# Characterization of dual-* topology in terms of subbasis

Preamble: let $(X, \tau)$ be a topological vector space over $\mathbb K$, and $X'$ its (topological) dual space. Then, as I understand, the family of sets given by $$\mathcal B = \{ f^{-1} (V) \mid f \in X' , \, V \text{ open in } \mathbb K \}$$ is a subbasis for the weak topology induced by $X'$ on $X$. This topology, of course, has the property of being the coarsest topology on $X$ for which every $f \in X'$ is $\tau$-continuous.

Question: Is it possible to make an analogous characterization of the weak-* topology induced by $X$ on $X'$? In particular, is it true that the family of sets given by $$\mathcal E = \{ \hat x ^{-1} (V) \mid \hat x \in X'' , \, V \text{ open in } \mathbb K \}$$ is a subbasis for the weak-* topology?

Any input will be much appreciated, I am quite lost here...

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The weak-* topology is the coarsest topology such that the maps $f_x:X'\to \mathbb{K}$ with $f_x(x') = x'(x)$ are continuous (see, e.g. Wikipedia). Hence, your familiy $\mathcal{E}$ is too large (roughly speaking: you take all $\hat x\in X''$ but the $x\in X$ are enough).
What you have written is a subbasis of the weak topology on $X'$ which may be finer than the weak-* topology on $X'$ (see Vobo's comment below).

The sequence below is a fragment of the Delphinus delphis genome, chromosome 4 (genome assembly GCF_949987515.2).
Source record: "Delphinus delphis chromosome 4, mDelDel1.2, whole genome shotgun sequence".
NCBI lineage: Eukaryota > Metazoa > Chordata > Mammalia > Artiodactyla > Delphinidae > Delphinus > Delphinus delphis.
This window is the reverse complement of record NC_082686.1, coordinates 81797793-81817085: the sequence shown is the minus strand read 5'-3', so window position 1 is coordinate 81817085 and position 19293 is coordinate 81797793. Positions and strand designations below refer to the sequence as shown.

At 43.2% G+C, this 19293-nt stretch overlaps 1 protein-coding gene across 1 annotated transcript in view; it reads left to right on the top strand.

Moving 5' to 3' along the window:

The weak topology $\sigma(X', X'')$ is not always finer than the weak*-topology $\sigma(X',X)$. Obviously they coincide for reflexive spaces, but there are even non-reflexive Banach spaces like somes James spaces where these topologies are identical. An easy example where they are different is $X=c_0, X'=l^1$, and $X''=l^\infty$ (consider the sequence of unit vectors in $l^1$). – Vobo Apr 6 '11 at 12:04
Thanks for the comment Vobo. I edited accordingly. The example with $X' = \ell^1$ is very good. Weak convergence is equivalent to norm convergence there but weak-* convergence is only pointwise convergence, right? – Dirk Apr 6 '11 at 12:51
Let $(e_n)_n$ be the sequence of unit vectors in $l^1$. If $x=(x_i) \in c_0$, then $|<e_n,x>| = |x_n| \to 0$ as $n\to\infty$, so $(e_n)_n$ converges to $0$ in $\sigma(l^1,c_0)$. But for $y=(1,1,1,...) \in l^\infty$ you have $|<e_n,y>| = 1$, so $(e_n)_n$ does not converge to $0$ in $\sigma(l^1,l^\infty)$ – Vobo Apr 6 '11 at 12:58